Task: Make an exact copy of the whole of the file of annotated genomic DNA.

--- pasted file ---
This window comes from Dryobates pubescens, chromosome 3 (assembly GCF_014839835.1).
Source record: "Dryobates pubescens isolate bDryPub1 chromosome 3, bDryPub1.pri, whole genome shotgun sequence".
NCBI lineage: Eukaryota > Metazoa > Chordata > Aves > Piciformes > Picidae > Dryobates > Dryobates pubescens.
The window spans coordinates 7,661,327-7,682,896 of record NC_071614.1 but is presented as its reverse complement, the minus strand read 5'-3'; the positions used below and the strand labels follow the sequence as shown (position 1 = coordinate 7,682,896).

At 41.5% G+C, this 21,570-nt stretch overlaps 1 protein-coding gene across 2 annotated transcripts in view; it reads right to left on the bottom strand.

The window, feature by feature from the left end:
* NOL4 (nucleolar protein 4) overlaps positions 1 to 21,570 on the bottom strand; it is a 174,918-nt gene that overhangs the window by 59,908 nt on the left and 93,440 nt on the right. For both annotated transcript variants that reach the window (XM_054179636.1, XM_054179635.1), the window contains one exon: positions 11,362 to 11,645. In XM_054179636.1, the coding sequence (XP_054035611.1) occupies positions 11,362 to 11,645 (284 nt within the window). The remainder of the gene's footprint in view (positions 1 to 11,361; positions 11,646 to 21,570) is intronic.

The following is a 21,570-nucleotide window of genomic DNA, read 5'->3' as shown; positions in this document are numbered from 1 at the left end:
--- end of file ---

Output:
This window comes from Dryobates pubescens, chromosome 3 (assembly GCF_014839835.1).
Source record: "Dryobates pubescens isolate bDryPub1 chromosome 3, bDryPub1.pri, whole genome shotgun sequence".
NCBI lineage: Eukaryota > Metazoa > Chordata > Aves > Piciformes > Picidae > Dryobates > Dryobates pubescens.
The window spans coordinates 7,661,327-7,682,896 of record NC_071614.1 but is presented as its reverse complement, the minus strand read 5'-3'; the positions used below and the strand labels follow the sequence as shown (position 1 = coordinate 7,682,896).

At 41.5% G+C, this 21,570-nt stretch overlaps 1 protein-coding gene across 2 annotated transcripts in view; it reads right to left on the bottom strand.

The window, feature by feature from the left end:
* NOL4 (nucleolar protein 4) overlaps positions 1 to 21,570 on the bottom strand; it is a 174,918-nt gene that overhangs the window by 59,908 nt on the left and 93,440 nt on the right. For both annotated transcript variants that reach the window (XM_054179636.1, XM_054179635.1), the window contains one exon: positions 11,362 to 11,645. In XM_054179636.1, the coding sequence (XP_054035611.1) occupies positions 11,362 to 11,645 (284 nt within the window). The remainder of the gene's footprint in view (positions 1 to 11,361; positions 11,646 to 21,570) is intronic.

The following is a 21,570-nucleotide window of genomic DNA, read 5'->3' as shown; positions in this document are numbered from 1 at the left end: